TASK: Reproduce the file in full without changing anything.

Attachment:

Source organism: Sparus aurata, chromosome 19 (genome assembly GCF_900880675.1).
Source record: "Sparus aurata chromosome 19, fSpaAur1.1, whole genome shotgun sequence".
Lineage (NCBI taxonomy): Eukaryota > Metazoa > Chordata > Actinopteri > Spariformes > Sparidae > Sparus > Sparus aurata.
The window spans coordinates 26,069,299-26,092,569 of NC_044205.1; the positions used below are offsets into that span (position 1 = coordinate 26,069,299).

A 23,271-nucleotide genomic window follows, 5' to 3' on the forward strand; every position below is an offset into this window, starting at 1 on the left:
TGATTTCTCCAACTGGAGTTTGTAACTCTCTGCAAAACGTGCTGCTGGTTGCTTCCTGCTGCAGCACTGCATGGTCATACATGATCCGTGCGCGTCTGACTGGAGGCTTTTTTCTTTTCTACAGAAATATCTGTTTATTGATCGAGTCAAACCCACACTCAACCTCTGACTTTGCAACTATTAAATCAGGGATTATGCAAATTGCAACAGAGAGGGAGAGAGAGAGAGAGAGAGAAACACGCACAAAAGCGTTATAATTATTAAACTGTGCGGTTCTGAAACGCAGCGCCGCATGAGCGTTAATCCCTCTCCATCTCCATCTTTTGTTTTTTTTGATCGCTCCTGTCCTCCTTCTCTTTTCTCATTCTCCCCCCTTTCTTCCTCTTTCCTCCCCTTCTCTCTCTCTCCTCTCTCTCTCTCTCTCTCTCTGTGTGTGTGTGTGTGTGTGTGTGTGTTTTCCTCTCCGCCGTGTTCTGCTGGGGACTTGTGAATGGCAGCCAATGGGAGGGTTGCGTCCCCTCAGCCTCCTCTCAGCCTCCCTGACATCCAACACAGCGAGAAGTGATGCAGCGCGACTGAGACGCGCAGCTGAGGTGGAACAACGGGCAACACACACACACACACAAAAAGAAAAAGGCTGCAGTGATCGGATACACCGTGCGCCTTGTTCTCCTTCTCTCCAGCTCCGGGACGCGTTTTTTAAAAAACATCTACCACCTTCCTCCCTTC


Source organism: Sparus aurata, chromosome 19 (genome assembly GCF_900880675.1).
Source record: "Sparus aurata chromosome 19, fSpaAur1.1, whole genome shotgun sequence".
Lineage (NCBI taxonomy): Eukaryota > Metazoa > Chordata > Actinopteri > Spariformes > Sparidae > Sparus > Sparus aurata.
The window spans coordinates 26,069,299-26,092,569 of NC_044205.1; the positions used below are offsets into that span (position 1 = coordinate 26,069,299).

A 23,271-nucleotide genomic window follows, 5' to 3' on the forward strand; every position below is an offset into this window, starting at 1 on the left:
TGATTTCTCCAACTGGAGTTTGTAACTCTCTGCAAAACGTGCTGCTGGTTGCTTCCTGCTGCAGCACTGCATGGTCATACATGATCCGTGCGCGTCTGACTGGAGGCTTTTTTCTTTTCTACAGAAATATCTGTTTATTGATCGAGTCAAACCCACACTCAACCTCTGACTTTGCAACTATTAAATCAGGGATTATGCAAATTGCAACAGAGAGGGAGAGAGAGAGAGAGAGAGAAACACGCACAAAAGCGTTATAATTATTAAACTGTGCGGTTCTGAAACGCAGCGCCGCATGAGCGTTAATCCCTCTCCATCTCCATCTTTTGTTTTTTTTGATCGCTCCTGTCCTCCTTCTCTTTTCTCATTCTCCCCCCTTTCTTCCTCTTTCCTCCCCTTCTCTCTCTCTCCTCTCTCTCTCTCTCTCTCTCTGTGTGTGTGTGTGTGTGTGTGTGTGTTTTCCTCTCCGCCGTGTTCTGCTGGGGACTTGTGAATGGCAGCCAATGGGAGGGTTGCGTCCCCTCAGCCTCCTCTCAGCCTCCCTGACATCCAACACAGCGAGAAGTGATGCAGCGCGACTGAGACGCGCAGCTGAGGTGGAACAACGGGCAACACACACACACACACAAAAAGAAAAAGGCTGCAGTGATCGGATACACCGTGCGCCTTGTTCTCCTTCTCTCCAGCTCCGGGACGCGTTTTTTAAAAAACATCTACCACCTTCCTCCCTTC